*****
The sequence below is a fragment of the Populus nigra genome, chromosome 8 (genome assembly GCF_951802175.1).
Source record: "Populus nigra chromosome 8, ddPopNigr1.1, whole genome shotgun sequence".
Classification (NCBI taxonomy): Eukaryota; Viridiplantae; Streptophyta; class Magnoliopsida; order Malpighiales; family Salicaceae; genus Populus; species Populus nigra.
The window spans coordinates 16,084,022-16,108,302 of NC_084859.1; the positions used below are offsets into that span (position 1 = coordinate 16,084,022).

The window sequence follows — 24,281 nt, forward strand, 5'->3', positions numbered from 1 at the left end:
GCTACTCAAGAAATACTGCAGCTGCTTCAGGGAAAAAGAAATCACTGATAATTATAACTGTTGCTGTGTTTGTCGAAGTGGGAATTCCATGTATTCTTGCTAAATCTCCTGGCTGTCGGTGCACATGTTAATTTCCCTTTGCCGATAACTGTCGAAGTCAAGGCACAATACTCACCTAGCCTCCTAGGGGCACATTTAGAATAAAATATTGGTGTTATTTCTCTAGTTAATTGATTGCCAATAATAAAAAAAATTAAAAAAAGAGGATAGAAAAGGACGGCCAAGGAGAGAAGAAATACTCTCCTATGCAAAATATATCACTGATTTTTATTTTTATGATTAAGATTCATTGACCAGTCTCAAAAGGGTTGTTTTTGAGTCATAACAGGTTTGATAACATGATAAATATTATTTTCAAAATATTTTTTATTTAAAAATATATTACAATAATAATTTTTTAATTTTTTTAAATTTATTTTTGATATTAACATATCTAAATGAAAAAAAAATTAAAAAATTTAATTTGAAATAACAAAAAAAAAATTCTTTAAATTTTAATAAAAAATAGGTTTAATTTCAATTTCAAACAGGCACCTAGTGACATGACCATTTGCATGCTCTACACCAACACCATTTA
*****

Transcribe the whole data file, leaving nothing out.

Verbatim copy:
The sequence below is a fragment of the Populus nigra genome, chromosome 8 (genome assembly GCF_951802175.1).
Source record: "Populus nigra chromosome 8, ddPopNigr1.1, whole genome shotgun sequence".
Classification (NCBI taxonomy): Eukaryota; Viridiplantae; Streptophyta; class Magnoliopsida; order Malpighiales; family Salicaceae; genus Populus; species Populus nigra.
The window spans coordinates 16,084,022-16,108,302 of NC_084859.1; the positions used below are offsets into that span (position 1 = coordinate 16,084,022).

The window sequence follows — 24,281 nt, forward strand, 5'->3', positions numbered from 1 at the left end:
GCTACTCAAGAAATACTGCAGCTGCTTCAGGGAAAAAGAAATCACTGATAATTATAACTGTTGCTGTGTTTGTCGAAGTGGGAATTCCATGTATTCTTGCTAAATCTCCTGGCTGTCGGTGCACATGTTAATTTCCCTTTGCCGATAACTGTCGAAGTCAAGGCACAATACTCACCTAGCCTCCTAGGGGCACATTTAGAATAAAATATTGGTGTTATTTCTCTAGTTAATTGATTGCCAATAATAAAAAAAATTAAAAAAAGAGGATAGAAAAGGACGGCCAAGGAGAGAAGAAATACTCTCCTATGCAAAATATATCACTGATTTTTATTTTTATGATTAAGATTCATTGACCAGTCTCAAAAGGGTTGTTTTTGAGTCATAACAGGTTTGATAACATGATAAATATTATTTTCAAAATATTTTTTATTTAAAAATATATTACAATAATAATTTTTTAATTTTTTTAAATTTATTTTTGATATTAACATATCTAAATGAAAAAAAAATTAAAAAATTTAATTTGAAATAACAAAAAAAAAATTCTTTAAATTTTAATAAAAAATAGGTTTAATTTCAATTTCAAACAGGCACCTAGTGACATGACCATTTGCATGCTCTACACCAACACCATTTA